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We pause in our celebration to remember the Warsaw Ghetto uprising, the Holocaust, and the ways that those in the present who choose to testify to the possibility of transformation become the focus of everyone’s anger and displaced frustrations, and eventually their murderous rage. Being a spiritual or moral vanguard is risky. No wonder it’s easier to assimilate into the celebration of money and cynicism about the contemporary world.
Tonight we remember our six million sisters and brothers who perished at the hands of the Nazis and at the hands of hundreds of thousands of anti-Semites — many of them Germans, Poles, Croatians, Ukrainians, Lithuanians, Latvians, Estonians, Romanians, Hungarians, Austrians — who assisted those Nazis throughout Europe. We remember also the Jewish martyrs throughout the generations — oppressed, beaten, raped, and murdered by European Christians. And we remember tonight with pride the Battle of the Warsaw Ghetto, and the tens of thousands of Jews who resisted, fought back, joined Partisan units, or engaged in acts of armed violence against the oppressors.
It is not fashionable to speak about these atrocities, particularly because some reactionary Jews use these memories to legitimate human rights violations against Palestinians — as though they were still fighting the Nazis, as though shooting Palestinians angered by expulsion from or Israeli occupation of their homeland could somehow compensate for our own failure to have taken up arms soon enough against the Nazi oppressors. Others use the violence done to us as an excuse to be insensitive to the violence done to others — as though our pain was the only pain — or to legitimate a general “goyim-bashing” attitude based on a total distrust of non-Jews. But though the memories of past oppression are sometimes misused to support insensitivity to others, it is still right for us to talk about our pain, what was done to us, how unspeakable, how outrageous.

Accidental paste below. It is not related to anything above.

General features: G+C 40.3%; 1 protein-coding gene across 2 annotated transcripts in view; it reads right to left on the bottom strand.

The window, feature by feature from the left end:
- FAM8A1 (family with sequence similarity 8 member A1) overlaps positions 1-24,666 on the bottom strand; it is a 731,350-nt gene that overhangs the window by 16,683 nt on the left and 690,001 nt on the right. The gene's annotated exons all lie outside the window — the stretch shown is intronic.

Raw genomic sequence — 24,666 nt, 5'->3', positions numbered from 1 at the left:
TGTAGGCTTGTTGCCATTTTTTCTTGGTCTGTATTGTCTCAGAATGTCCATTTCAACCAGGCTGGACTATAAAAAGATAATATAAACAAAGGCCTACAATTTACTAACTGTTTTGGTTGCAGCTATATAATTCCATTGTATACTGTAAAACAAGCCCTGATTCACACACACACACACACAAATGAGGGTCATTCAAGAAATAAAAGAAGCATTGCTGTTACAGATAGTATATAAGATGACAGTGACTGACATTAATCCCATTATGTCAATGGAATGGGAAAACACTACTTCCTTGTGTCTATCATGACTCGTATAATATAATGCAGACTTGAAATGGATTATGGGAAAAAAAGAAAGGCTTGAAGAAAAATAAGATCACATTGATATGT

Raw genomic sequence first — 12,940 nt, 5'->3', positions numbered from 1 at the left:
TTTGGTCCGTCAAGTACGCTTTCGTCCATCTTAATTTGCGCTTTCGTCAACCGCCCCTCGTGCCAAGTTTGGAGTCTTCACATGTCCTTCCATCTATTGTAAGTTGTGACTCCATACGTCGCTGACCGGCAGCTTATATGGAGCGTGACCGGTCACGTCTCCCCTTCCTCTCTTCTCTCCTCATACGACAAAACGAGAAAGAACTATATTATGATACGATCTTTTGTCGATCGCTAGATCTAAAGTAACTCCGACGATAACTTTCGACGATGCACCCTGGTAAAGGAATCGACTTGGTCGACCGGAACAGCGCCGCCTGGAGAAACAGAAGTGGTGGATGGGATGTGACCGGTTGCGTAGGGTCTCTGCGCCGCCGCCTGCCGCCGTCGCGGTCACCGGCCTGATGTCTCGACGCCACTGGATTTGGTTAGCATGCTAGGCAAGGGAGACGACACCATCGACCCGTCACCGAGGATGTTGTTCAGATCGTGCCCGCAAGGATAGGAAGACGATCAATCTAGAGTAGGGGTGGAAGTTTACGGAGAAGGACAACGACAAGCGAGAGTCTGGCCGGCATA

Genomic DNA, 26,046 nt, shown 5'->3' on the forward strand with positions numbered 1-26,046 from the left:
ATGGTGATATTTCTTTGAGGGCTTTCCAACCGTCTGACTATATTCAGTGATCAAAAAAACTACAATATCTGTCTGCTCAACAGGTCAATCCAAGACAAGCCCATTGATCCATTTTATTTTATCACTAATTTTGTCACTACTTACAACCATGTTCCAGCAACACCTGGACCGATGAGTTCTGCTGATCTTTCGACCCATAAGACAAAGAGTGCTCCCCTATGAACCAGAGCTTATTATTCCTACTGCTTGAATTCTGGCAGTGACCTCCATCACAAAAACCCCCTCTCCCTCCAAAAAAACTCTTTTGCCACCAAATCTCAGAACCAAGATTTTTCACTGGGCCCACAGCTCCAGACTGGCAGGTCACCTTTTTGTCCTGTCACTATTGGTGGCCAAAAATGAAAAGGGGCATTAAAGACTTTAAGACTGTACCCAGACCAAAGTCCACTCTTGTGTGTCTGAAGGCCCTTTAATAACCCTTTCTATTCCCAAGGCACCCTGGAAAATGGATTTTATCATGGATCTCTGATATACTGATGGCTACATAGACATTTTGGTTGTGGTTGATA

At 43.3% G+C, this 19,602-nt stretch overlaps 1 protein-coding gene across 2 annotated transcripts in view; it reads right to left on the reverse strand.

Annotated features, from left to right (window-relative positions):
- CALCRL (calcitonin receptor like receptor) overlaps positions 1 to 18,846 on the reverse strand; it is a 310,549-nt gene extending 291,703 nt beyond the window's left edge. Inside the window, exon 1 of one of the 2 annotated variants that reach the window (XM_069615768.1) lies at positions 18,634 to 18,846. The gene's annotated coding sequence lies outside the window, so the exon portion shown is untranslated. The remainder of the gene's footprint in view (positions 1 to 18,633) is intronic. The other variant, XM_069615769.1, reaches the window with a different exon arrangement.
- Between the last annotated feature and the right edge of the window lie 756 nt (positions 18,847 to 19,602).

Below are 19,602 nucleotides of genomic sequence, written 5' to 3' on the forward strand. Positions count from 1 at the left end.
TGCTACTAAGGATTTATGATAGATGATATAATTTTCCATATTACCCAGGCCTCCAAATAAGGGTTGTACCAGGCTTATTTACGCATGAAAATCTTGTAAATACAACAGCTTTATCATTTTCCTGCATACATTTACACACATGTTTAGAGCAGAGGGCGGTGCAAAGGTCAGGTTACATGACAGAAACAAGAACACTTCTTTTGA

Permitting ourselves to articulate our anger — rather than trying to bury it, forget it, or minimize it — is the only way that we can get beyond it. So, tonight it is appropriate to speak about our history, about the Holocaust, and about the ways that the American government and peoples around the world failed to respond to our cries and our suffering. What was done to us was wrong, disgusting, an assault on the sanctity of human life and on God.
It is with righteous indignation that Jews have traditionally called out “Shefokh Chamatkha ha’goyim aher lo yeda’ukha” — pour out your wrath, God, on those people who have acted toward us in a way that fails to recognize Your holy spirit within us as it is within all human beings. Tonight we reaffirm our commitment to the messianic vision of a world of peace and justice, in which inequalities have been abolished and our human capacities for love and solidarity and creativity and freedom are allowed to flourish, in which all people will recognize and affirm in each other the spirit of God. In that day, living in harmony with nature and with each other, all peoples will participate in acknowledging God’s presence on earth. We remain committed to the struggles in our own time that will contribute to making that messianic vision possible someday.
Al nah tomar heeney darkee ha’achrona
Et or ha yom heesteru shmey ha’ananah